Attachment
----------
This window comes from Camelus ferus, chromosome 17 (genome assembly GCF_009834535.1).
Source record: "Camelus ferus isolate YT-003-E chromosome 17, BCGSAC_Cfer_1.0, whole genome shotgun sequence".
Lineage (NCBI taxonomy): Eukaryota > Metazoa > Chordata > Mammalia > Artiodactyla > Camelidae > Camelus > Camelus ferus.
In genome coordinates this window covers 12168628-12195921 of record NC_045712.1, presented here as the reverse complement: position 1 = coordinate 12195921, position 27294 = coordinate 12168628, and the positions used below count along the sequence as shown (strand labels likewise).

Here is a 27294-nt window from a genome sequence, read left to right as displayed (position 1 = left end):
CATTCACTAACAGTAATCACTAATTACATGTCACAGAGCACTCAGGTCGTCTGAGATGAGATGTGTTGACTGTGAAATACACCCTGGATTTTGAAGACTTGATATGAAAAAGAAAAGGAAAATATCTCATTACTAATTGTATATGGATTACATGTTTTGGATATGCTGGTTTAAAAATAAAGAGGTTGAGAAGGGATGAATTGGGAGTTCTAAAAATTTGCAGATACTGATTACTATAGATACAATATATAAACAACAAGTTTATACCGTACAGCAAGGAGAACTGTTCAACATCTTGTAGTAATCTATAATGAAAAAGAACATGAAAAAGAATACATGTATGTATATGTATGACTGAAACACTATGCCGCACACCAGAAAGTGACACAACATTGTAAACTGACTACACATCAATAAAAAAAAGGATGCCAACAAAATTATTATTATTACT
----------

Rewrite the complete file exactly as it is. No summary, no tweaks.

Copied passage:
This window comes from Camelus ferus, chromosome 17 (genome assembly GCF_009834535.1).
Source record: "Camelus ferus isolate YT-003-E chromosome 17, BCGSAC_Cfer_1.0, whole genome shotgun sequence".
Lineage (NCBI taxonomy): Eukaryota > Metazoa > Chordata > Mammalia > Artiodactyla > Camelidae > Camelus > Camelus ferus.
In genome coordinates this window covers 12168628-12195921 of record NC_045712.1, presented here as the reverse complement: position 1 = coordinate 12195921, position 27294 = coordinate 12168628, and the positions used below count along the sequence as shown (strand labels likewise).

Here is a 27294-nt window from a genome sequence, read left to right as displayed (position 1 = left end):
CATTCACTAACAGTAATCACTAATTACATGTCACAGAGCACTCAGGTCGTCTGAGATGAGATGTGTTGACTGTGAAATACACCCTGGATTTTGAAGACTTGATATGAAAAAGAAAAGGAAAATATCTCATTACTAATTGTATATGGATTACATGTTTTGGATATGCTGGTTTAAAAATAAAGAGGTTGAGAAGGGATGAATTGGGAGTTCTAAAAATTTGCAGATACTGATTACTATAGATACAATATATAAACAACAAGTTTATACCGTACAGCAAGGAGAACTGTTCAACATCTTGTAGTAATCTATAATGAAAAAGAACATGAAAAAGAATACATGTATGTATATGTATGACTGAAACACTATGCCGCACACCAGAAAGTGACACAACATTGTAAACTGACTACACATCAATAAAAAAAAGGATGCCAACAAAATTATTATTATTACT